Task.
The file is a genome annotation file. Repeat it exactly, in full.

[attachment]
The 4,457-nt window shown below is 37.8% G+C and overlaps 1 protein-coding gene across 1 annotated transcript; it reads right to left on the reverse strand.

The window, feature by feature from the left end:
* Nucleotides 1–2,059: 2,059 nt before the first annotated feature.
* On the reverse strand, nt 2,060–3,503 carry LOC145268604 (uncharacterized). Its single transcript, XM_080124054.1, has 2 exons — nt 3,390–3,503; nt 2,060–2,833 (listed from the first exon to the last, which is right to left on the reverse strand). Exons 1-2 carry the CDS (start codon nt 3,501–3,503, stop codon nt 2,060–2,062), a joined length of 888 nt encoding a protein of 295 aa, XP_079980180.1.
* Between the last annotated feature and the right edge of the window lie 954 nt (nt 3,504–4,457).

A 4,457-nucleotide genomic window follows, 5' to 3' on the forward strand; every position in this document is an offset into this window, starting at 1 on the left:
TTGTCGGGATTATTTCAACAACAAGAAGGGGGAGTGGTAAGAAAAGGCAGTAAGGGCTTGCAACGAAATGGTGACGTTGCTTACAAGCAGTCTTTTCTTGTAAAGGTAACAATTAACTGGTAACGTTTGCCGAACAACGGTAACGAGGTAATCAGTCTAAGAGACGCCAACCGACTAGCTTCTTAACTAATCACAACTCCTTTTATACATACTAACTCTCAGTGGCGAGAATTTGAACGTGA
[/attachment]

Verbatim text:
The 4,457-nt window shown below is 37.8% G+C and overlaps 1 protein-coding gene across 1 annotated transcript; it reads right to left on the reverse strand.

The window, feature by feature from the left end:
* Nucleotides 1–2,059: 2,059 nt before the first annotated feature.
* On the reverse strand, nt 2,060–3,503 carry LOC145268604 (uncharacterized). Its single transcript, XM_080124054.1, has 2 exons — nt 3,390–3,503; nt 2,060–2,833 (listed from the first exon to the last, which is right to left on the reverse strand). Exons 1-2 carry the CDS (start codon nt 3,501–3,503, stop codon nt 2,060–2,062), a joined length of 888 nt encoding a protein of 295 aa, XP_079980180.1.
* Between the last annotated feature and the right edge of the window lie 954 nt (nt 3,504–4,457).

A 4,457-nucleotide genomic window follows, 5' to 3' on the forward strand; every position in this document is an offset into this window, starting at 1 on the left:
TTGTCGGGATTATTTCAACAACAAGAAGGGGGAGTGGTAAGAAAAGGCAGTAAGGGCTTGCAACGAAATGGTGACGTTGCTTACAAGCAGTCTTTTCTTGTAAAGGTAACAATTAACTGGTAACGTTTGCCGAACAACGGTAACGAGGTAATCAGTCTAAGAGACGCCAACCGACTAGCTTCTTAACTAATCACAACTCCTTTTATACATACTAACTCTCAGTGGCGAGAATTTGAACGTGA